LAS VEGAS — Although Tucson is unfortunately going on six years now since its last Triple-A experience with the Padres at Kino Stadium, a person who called Tucson home and travels to the city occasionally to visit his girlfriend’s family is still thriving at that level of baseball.
His name is James Jensen, the director of sponsorship for the Las Vegas Aviators, who are a huge success story in their first year at the state-of-the-art Las Vegas Ballpark at the suburb of Summerlin.
“This is kind of a major league stadium as far as Triple-A operations go,” Jensen said as he looked out from the enclosed, air-conditioned club area at the 10,000-seat stadium with the largest digital video board in minor-league baseball, a 31 feet high by 126 feet wide display with a 13 HD pixel layout.
“A lot of eyes kind of point to what Vegas is doing.”
Las Vegas Ballpark includes 22 suites, 400 club-level seats and 350 party deck seats, a center field pool, kids’ zone, grass seating area and several bars. The ballpark is the first in sports history with all seats (8,200 of them) made from breathable mesh. And, of course, there’s Finn the Bat Dog retrieving bats and taking them back to the dugout after a batter tosses them aside.
This past weekend, the Aviators, the top farm club of the Oakland Athletics, broke the previous Las Vegas single-season home attendance record of 387,815 in 72 dates that stood since 1992. In only 42 home games entering Monday’s game, a total of 398,771 fans passed through the turnstiles. At that point, 27 games remained on the home schedule.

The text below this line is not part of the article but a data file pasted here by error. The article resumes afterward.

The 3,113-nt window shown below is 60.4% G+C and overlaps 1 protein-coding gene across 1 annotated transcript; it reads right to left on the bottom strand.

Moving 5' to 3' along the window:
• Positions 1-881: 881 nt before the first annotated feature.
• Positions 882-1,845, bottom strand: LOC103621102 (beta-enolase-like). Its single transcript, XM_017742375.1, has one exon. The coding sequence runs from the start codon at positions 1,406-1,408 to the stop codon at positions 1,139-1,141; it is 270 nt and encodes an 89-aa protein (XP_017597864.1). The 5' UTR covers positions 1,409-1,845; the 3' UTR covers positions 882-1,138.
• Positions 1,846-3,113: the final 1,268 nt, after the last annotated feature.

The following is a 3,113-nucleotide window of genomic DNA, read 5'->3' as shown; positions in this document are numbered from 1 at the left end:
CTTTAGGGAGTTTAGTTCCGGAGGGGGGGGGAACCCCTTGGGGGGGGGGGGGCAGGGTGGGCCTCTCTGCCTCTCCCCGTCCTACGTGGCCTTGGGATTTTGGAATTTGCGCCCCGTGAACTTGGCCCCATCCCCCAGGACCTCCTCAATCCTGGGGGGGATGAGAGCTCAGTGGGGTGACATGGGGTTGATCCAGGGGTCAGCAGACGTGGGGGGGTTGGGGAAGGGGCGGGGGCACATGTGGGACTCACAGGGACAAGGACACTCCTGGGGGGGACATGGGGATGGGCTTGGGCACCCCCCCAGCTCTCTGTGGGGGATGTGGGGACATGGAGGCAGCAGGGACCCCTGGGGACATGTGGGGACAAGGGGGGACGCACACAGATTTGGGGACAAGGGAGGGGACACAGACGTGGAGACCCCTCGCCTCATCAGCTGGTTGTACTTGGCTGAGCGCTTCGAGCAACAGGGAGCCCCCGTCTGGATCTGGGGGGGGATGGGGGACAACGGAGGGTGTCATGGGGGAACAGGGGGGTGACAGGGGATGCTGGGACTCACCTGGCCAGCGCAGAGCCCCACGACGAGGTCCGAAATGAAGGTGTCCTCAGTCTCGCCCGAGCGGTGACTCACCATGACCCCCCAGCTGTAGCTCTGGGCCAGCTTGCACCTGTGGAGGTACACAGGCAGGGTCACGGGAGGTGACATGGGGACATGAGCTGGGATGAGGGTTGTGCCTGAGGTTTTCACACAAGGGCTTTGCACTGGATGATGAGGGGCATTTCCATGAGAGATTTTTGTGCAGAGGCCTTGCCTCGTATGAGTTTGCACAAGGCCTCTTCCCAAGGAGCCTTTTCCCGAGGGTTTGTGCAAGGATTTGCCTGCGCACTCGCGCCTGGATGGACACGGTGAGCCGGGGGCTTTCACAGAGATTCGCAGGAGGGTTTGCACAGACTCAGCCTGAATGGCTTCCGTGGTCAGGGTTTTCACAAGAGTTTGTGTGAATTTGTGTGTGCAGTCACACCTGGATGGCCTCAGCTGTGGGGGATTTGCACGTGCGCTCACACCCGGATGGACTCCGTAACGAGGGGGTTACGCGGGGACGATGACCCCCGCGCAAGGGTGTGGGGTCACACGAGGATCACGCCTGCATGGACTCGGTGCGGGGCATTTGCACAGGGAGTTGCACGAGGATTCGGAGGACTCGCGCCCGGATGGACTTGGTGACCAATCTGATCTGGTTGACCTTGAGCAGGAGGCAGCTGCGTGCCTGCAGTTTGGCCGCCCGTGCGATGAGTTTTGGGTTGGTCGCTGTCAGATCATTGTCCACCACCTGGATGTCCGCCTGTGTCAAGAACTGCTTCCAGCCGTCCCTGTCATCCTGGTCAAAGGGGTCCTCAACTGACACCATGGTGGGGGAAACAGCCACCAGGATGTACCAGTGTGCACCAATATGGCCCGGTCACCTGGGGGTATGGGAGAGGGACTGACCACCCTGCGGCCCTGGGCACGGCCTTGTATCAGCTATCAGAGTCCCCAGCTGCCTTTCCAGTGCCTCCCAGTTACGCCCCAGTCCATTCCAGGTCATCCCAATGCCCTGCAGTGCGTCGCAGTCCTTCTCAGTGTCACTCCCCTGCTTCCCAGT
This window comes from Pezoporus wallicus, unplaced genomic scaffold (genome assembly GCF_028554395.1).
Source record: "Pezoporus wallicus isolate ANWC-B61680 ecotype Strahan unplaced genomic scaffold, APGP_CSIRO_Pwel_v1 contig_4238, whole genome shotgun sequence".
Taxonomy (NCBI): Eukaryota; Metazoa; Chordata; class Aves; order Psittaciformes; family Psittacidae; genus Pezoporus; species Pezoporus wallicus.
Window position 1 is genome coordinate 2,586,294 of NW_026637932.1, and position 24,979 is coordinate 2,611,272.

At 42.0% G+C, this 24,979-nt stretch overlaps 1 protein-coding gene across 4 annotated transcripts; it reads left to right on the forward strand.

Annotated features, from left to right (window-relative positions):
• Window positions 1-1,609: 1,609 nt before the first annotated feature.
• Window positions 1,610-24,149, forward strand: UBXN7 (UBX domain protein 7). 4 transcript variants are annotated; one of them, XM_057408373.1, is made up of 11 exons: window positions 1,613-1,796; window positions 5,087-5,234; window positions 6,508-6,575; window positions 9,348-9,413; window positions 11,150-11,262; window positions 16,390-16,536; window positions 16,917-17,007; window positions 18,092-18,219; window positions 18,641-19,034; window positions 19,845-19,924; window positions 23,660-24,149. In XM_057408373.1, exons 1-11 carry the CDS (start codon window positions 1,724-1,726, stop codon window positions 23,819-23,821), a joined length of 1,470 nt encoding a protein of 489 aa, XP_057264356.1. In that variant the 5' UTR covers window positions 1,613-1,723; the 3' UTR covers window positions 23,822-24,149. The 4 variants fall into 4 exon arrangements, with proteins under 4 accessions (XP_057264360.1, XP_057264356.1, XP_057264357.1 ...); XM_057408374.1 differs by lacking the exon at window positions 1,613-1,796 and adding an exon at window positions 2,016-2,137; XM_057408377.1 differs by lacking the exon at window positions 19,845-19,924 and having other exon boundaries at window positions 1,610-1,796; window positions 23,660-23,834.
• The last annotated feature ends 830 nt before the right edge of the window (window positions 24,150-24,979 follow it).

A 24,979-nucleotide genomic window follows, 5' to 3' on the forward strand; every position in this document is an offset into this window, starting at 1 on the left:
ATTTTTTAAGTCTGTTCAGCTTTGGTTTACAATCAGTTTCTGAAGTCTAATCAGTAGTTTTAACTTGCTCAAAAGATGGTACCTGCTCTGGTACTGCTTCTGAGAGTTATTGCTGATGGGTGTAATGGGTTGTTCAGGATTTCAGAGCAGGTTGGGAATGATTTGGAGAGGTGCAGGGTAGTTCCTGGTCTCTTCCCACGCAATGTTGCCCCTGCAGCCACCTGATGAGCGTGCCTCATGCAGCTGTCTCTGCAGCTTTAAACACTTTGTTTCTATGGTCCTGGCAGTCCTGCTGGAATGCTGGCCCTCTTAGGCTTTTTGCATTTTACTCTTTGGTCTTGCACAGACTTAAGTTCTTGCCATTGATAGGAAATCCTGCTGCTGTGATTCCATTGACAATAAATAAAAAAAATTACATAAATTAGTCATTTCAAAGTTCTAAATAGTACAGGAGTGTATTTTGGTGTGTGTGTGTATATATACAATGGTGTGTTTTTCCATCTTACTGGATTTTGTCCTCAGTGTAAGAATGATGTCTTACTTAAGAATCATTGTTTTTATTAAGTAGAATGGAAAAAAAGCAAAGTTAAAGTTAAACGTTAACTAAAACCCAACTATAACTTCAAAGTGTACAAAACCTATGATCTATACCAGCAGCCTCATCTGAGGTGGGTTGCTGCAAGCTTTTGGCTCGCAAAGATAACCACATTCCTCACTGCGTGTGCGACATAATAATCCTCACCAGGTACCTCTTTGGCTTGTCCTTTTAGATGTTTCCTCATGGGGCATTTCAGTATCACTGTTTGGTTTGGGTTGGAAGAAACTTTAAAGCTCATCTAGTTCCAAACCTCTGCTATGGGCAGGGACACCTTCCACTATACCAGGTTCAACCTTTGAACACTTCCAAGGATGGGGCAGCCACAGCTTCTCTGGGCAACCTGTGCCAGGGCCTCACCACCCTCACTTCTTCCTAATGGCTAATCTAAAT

The Aviators rank at the top of both total attendance and average attendance (9,495 per game) in all of minor-league baseball. That average is slightly more than Major League Baseball’s Miami Marlins, who average 9,402 fans a game through 42 games at Marlins Park.
“We’re sold out an a season-ticket basis (of about 4,000 seats), and people are staying at the games longer (than previous park, Cashman Stadium, near downtown Las Vegas),” Jensen said. “People live around here so they stay a little later. We’re winning (42-32 record) and that helps, too.”
Jensen, 36, called Tucson home for almost 12 years after moving from Spokane, Wash., in 2001 to attend the University of Arizona’s Eller College of Business. After earning his degree in 2005, Jensen’s professional experience in baseball began as the Arizona Diamondbacks’ coordinator of spring training operations.
He was the director of hospitality of sales with the independent Tucson Toros from 2008 to 2010 and then the director of sales with the Tucson Padres from 2010 until the franchise moved to El Paso in 2013.
Jensen was also an Arizona Interscholastic Association basketball and volleyball official for five years, starting while in college in 2008 until he was forced to find a new home five years later when the Padres ceased operations at Kino Stadium.
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“Fortunately, they had an opening here in Vegas (with the then Las Vegas 51’s) and it’s better for me that I came here instead of going to El Paso because of what’s happening now,” Jensen said. “They’ve been doing great in El Paso with four straight division championships, but we’re trying to get there.”
Jensen’s background in baseball front-office operations, starting with the Diamondbacks, has helped mold him into one of the most successful at his position in the nation. He has sold more than $1 million in corporate partnership packages for the Las Vegas Ballpark.